Featured Family: The Sunbittern (Eurypygidae)
Some weeks ago my friend, photographer and new contributor to Panama Birds & Wildlife Photos Julio Abdiel Gonzalez G posted a photo of a cryptic bird: The Sunbittern (Eurypyga helias).
Coincidentally some time ago I was talking to another friend about this species and where it could be found. So, I asked Julio and he was very kind to give me some indications of where to find it. Unfortunately, as usual I was busy and didn't have the time to go immediately or anytime soon. Weeks passed by and in the meantime I agreed with Julio to share his picture as contributor to our organization, and he will be providing more pictures of his findings.
Sunbittern as captured by Julio
The Sunbittern is the sole member of the family Eurypygidae and genus Eurypyga. It ranges from Guatemala to southern Peru, showing three extant subspecies. What are really amazing of this bird besides being the sole member of his family are the morphological and molecular similarities with the Kagu (Rhynochetos jubatus) of New Caledonia, specifically of the main island of Grande Terre, indicating an gondwanic origin. Molecular studies seem to confirm that the Kagu and Sunbittern are each other's closest living relatives.
Kaju and New Caledonia location. Source: Wikipedia.
Sunbittern is find in humid forests, generally with and open understory and near rivers and streams. The sunbittern is a non-migrant bird that is normally found foraging on the ground and scratching for insects. They are cryptic birds that display their large wings, that exhibits a pattern that resemble eyes, when they feel threatened.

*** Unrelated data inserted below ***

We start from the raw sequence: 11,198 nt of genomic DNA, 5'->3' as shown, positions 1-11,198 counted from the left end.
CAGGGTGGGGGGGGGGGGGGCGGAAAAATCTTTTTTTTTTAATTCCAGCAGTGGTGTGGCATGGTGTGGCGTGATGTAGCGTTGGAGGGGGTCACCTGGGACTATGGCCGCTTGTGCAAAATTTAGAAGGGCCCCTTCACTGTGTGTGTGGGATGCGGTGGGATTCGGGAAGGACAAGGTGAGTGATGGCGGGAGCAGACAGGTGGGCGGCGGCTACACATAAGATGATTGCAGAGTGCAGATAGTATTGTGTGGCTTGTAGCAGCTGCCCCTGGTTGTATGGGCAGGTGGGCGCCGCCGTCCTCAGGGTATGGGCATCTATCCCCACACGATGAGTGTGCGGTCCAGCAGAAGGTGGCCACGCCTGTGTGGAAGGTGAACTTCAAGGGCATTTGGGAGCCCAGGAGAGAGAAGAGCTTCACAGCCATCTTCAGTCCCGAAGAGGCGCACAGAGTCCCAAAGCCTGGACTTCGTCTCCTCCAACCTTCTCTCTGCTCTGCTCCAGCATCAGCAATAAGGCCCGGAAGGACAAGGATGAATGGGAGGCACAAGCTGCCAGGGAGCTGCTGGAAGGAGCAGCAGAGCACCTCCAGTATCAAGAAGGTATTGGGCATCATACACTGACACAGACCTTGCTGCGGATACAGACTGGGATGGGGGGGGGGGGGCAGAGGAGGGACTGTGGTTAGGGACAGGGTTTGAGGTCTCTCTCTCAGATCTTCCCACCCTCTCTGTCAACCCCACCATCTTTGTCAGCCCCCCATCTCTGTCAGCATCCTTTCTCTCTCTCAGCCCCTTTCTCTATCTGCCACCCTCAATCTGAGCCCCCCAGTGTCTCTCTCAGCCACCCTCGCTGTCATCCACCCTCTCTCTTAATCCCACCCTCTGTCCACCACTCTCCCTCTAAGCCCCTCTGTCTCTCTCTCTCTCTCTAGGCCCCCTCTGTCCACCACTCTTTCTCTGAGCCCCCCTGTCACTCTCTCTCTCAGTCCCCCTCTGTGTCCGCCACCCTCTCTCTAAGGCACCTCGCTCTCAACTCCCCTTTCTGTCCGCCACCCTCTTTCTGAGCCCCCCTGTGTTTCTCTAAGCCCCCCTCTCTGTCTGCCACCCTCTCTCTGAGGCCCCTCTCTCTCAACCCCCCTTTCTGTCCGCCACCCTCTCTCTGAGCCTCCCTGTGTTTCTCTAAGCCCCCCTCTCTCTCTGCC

The bird has a generally subdued coloration, with fine linear patterns of black, grey and brown. Its remiges however have vividly colored middle webs, which with wings fully spread show bright eyespots in red, yellow, and black. These are shown to other sunbitterns in courtship and threat displays, or used to startle potential predators. The sunbittern has a long and pointed bill, a short hallux, orange-yellow feet present in the lowland individuals in the east of the Andes, while the Central America species (E. h. major) are much redder.
After several weeks, I had a feeling and went early in the morning to the place where Julio saw the sunbittern. Took me a while to find it, including getting wet walking through a river, and then I was able to make these shots over the course of two mornings. It was located at a place that clearly coincided with the habitat described above. I was hoping to capture the open wings display but it was not possible. At least I saw a very short display when it was scared by a prey, and I was also able to see it flying. A really amazing bird that delighted me with its foraging skills. It hunted small fish, centipedes and spiders while I observed.
Early when sun rays have not reached the understory yet
The sunbittern forages walking slowing along the stream
A spider gets trapped
In Panama this species is uncommon mainly on the Caribbean slope and in Darien; local on Pacific slope; occurring in lowlands along smaller streams in forest. I will keep searching for that perfect shot of this bird in display, someday I may get "lucky".